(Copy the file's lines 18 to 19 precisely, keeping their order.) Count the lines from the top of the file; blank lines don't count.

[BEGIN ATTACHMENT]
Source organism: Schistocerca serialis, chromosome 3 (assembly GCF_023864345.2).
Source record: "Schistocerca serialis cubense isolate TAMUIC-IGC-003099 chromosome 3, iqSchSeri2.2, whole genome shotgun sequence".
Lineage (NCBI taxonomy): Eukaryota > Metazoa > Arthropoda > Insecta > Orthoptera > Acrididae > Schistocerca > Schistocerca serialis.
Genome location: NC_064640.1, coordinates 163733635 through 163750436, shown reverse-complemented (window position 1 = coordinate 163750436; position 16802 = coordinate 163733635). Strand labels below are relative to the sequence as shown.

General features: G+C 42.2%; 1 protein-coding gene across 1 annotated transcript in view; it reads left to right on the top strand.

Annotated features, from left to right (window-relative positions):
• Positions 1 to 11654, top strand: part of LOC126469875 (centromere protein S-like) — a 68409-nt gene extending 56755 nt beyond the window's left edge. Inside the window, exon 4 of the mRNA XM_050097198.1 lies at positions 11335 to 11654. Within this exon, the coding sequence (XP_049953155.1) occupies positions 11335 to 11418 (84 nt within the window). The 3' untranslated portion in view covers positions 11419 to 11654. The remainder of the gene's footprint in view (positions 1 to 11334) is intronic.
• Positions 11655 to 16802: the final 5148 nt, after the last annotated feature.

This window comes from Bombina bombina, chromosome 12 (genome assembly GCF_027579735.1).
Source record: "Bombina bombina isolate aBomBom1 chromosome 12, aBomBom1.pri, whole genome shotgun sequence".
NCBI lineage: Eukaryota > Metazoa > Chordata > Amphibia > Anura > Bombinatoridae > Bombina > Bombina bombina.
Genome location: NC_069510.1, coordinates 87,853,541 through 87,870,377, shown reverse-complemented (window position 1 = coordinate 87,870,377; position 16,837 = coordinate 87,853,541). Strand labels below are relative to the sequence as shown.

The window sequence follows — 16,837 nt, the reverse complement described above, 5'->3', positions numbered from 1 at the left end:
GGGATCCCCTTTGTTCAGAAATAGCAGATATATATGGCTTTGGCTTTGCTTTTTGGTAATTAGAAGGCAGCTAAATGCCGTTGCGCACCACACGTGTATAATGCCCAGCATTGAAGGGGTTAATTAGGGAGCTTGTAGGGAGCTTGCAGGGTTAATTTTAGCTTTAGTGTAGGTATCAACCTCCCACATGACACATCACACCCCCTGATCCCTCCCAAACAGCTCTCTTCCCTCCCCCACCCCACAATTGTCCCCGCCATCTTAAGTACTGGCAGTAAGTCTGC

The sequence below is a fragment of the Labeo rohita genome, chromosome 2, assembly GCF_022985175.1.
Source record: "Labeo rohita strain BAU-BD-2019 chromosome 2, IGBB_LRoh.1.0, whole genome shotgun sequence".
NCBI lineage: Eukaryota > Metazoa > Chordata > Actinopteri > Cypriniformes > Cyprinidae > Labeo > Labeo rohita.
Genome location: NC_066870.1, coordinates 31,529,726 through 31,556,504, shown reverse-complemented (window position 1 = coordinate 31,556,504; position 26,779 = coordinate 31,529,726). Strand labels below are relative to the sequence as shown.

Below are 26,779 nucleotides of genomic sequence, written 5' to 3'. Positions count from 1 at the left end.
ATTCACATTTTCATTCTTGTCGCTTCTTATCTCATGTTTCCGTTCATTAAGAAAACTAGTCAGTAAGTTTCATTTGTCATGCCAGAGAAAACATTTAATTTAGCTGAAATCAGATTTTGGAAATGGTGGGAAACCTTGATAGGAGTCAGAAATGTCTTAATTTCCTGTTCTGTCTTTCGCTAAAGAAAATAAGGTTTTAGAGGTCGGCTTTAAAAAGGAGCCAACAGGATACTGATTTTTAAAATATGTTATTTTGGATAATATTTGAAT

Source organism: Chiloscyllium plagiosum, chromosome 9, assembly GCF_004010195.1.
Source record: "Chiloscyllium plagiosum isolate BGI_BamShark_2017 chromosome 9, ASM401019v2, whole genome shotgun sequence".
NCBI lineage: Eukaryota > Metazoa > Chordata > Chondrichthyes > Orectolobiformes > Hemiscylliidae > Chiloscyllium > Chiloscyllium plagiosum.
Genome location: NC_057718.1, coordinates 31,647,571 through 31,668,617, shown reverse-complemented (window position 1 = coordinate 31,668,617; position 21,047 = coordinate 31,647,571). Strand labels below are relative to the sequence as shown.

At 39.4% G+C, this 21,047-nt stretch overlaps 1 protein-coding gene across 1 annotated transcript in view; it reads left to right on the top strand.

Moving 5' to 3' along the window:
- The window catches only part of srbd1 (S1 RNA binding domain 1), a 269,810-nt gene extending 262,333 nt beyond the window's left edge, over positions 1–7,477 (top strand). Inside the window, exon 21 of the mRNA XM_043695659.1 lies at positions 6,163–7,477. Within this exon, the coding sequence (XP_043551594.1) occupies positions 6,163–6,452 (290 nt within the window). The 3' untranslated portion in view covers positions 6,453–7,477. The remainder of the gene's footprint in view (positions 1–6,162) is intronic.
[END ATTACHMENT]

Genome location: NC_066870.1, coordinates 31,529,726 through 31,556,504, shown reverse-complemented (window position 1 = coordinate 31,556,504; position 26,779 = coordinate 31,529,726). Strand labels below are relative to the sequence as shown.

Below are 26,779 nucleotides of genomic sequence, written 5' to 3'. Positions count from 1 at the left end.